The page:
3 Steps for Making Population Health Management Scalable

Population health is all about making people healthier while reducing costs for everyone. There are many examples of successful population health management initiatives that have proactively coordinated care for a specific population group. Traditionally, these programs have been carried out on a small scale for things like reducing hospital re-admissions, heart disease risk, or complications in diabetes. A new report by PwC called, “Population Health: Scaling Up”, talks about what is required to take these programs into the big leagues. The key is making the program scalable. The report lists 3 key steps for making population health programs scalable: client health risk assessment, care coordination, and using data-driven approaches.

Step 1: Health Risk Assessments

Conducting a health risk assessments is critical in order to ensure they get the appropriate care and treatment they need. Traditionally, many population health programs categorize patients by the financial risk they represent to the organization, grouping them based on their health needs and going no further. To scale programs successfully, organizations must focus on whole-person care that addresses the full social determinants of health that affect the health of individuals. This is where the health risk assessment comes in. It is impossible to know the full spectrum of a client’s needs and identify any barriers to care without first performing an assessment. According to Dr. Jessica Dudley, chief medical officer of Brigham and Women’s Physician’s Organization, “Identifying the patients who are the right fit for our programs is the biggest challenge, but also the biggest opportunity.”

Step 2: Care Coordination

Each patient has a different set of health needs and it is likely that your organization may not provide services for all of them. The PwC report emphasizes the fact that health systems need not approach population health management alone. “By coordinating patient care across different stakeholders within a network, health systems can ensure overall wellness activities for their patients are being handled on all fronts.” Relying heavily on care coordination across network players also helps health systems identify new care approaches they can incorporate into population health management.

“One mistake organizations often make is designing population health programs based solely on existing capabilities,” the report says. “While playing to their strengths in specific services, they should build their programs around the specific needs of their target populations and partner where they have gaps.”

A key trend in care coordination is the convergence of health and human service organizations in providing patient care. Public health agencies, social services, and behavioral health providers can help organizations identify environmental or lifestyle risk factors that could exacerbate health conditions. According to the report “To scale effectively, organizations should build an ecosystem of care that extends into the community – and into the home – by developing strong service-level agreements with partners that can fill their service gaps and extend their reach to patients.” However, one survey found that 68% of primary care practices are unprepared to manage patients’ social needs, and fewer than 50% say they coordinate with the right social service agencies. Collaboration between health and social service agencies is critical to population health program scalability.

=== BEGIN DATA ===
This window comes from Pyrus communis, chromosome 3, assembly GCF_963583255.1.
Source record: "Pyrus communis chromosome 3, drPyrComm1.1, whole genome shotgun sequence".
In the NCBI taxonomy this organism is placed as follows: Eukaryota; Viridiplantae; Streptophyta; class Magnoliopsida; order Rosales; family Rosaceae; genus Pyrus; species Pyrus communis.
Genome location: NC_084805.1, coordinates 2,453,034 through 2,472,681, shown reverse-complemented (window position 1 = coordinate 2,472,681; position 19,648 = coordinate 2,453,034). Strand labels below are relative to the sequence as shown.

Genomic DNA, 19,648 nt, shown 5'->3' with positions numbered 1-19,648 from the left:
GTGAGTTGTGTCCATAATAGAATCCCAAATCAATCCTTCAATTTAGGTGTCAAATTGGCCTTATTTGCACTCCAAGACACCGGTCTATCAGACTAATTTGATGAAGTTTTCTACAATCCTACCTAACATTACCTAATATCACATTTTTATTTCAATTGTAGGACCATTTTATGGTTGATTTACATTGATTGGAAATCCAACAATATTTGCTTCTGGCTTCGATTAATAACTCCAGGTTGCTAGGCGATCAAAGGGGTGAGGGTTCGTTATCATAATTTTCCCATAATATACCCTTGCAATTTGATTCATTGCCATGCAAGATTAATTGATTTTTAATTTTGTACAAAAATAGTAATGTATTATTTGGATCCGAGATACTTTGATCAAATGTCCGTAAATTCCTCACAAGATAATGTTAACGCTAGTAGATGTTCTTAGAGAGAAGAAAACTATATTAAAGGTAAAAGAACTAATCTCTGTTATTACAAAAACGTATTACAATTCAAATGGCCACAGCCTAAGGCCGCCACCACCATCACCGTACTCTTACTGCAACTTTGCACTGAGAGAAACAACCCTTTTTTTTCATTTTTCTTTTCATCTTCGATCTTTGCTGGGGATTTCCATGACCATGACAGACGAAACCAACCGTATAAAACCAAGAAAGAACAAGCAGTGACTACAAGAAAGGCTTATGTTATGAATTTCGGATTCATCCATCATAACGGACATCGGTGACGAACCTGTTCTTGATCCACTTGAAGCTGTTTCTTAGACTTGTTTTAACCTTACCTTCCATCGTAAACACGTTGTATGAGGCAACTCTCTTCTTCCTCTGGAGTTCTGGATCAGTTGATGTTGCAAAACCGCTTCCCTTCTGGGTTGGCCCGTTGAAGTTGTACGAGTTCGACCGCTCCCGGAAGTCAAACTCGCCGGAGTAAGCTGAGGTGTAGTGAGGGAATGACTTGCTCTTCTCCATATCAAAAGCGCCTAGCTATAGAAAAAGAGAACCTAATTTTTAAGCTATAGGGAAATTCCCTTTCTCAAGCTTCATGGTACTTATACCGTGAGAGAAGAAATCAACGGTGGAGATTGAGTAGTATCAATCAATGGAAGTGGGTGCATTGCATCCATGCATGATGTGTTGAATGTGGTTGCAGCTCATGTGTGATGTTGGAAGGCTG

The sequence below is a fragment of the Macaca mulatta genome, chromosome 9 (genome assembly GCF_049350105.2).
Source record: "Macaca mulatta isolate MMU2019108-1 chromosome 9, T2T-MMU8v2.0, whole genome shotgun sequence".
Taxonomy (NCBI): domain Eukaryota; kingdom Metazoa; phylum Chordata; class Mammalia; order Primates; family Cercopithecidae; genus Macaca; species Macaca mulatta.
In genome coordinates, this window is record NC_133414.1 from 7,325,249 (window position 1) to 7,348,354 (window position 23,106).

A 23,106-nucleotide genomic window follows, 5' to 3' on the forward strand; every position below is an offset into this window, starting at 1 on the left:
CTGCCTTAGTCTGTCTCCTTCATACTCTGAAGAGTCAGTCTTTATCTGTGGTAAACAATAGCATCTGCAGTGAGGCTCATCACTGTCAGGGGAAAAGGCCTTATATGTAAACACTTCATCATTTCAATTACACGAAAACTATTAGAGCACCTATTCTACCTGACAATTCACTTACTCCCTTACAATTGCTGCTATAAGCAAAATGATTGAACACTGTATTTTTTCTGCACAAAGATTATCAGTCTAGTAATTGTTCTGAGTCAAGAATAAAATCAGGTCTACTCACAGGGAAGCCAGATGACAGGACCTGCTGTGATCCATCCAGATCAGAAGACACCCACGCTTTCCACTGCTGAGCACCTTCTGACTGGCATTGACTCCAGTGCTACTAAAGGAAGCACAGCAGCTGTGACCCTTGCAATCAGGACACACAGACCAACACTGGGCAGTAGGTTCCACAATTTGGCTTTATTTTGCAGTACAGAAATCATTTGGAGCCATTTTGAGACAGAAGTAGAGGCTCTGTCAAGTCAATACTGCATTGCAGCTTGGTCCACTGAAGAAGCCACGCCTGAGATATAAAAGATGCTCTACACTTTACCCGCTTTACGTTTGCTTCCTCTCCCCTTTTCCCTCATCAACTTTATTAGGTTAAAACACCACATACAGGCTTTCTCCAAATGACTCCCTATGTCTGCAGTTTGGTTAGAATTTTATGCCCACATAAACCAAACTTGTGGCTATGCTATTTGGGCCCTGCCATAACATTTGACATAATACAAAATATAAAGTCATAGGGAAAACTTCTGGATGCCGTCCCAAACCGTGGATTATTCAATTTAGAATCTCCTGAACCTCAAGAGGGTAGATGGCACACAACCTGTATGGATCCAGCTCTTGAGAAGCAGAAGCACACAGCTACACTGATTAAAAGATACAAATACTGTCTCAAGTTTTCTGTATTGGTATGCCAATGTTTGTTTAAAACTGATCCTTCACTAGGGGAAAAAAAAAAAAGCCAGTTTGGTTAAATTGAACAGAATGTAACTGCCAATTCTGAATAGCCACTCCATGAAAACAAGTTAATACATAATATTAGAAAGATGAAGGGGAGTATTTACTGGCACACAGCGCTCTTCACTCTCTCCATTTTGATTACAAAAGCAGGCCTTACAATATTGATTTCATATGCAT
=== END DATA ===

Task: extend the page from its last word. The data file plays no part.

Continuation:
Step 3: Create a Data-Driven Approach

Great organizations measure their true profit based on the distinct impact they are making and the effectiveness of the services delivered. Delivering evidence-based care plays a key role in achieving scalable population health management. If you are like many health organizations, you may be asking yourself:

  • Where do I start?
  • What are other population health programs doing?
  • Do I have the right technology?

The broad adoption of electronic health records (EHRs) has given organizations a wave of data, but few organizations effectively pull meaningful information from that data. “Technology has been the answer to collect better data on our patients, but it can turn into a data dump for physicians,” said Dudley of Brigham and Women’s Physician’s Organization. Dudley continued “Population health programs should prioritize data efforts and focus on providing information to clinicians and their partners in manageable bites.”

The AIDS Foundation of Chicago is a great example of using data to drive a population health initiative. AIDS Foundation of Chicago utilizes data to track those living with HIV/AIDS and coordinate with other community providers to ensure there are no gaps in care. In September 2015, Karen Kowal, Director of CommunityLinks at AIDS Foundation of Chicago, presented a webinar where she discussed their innovative CommunityLinks program that targets high risk clients and results in better patient care, fewer hospital readmissions, improved population health, and reduced costs. That is a win-win for everyone. (Watch the full webinar here)

Eccovia Solutions is a firm believer in the vital importance of population health initiatives and the role they play in changing lives and communities. Collaboration among health and social service providers, powered by community-based case management, will be the key to building scalable programs.

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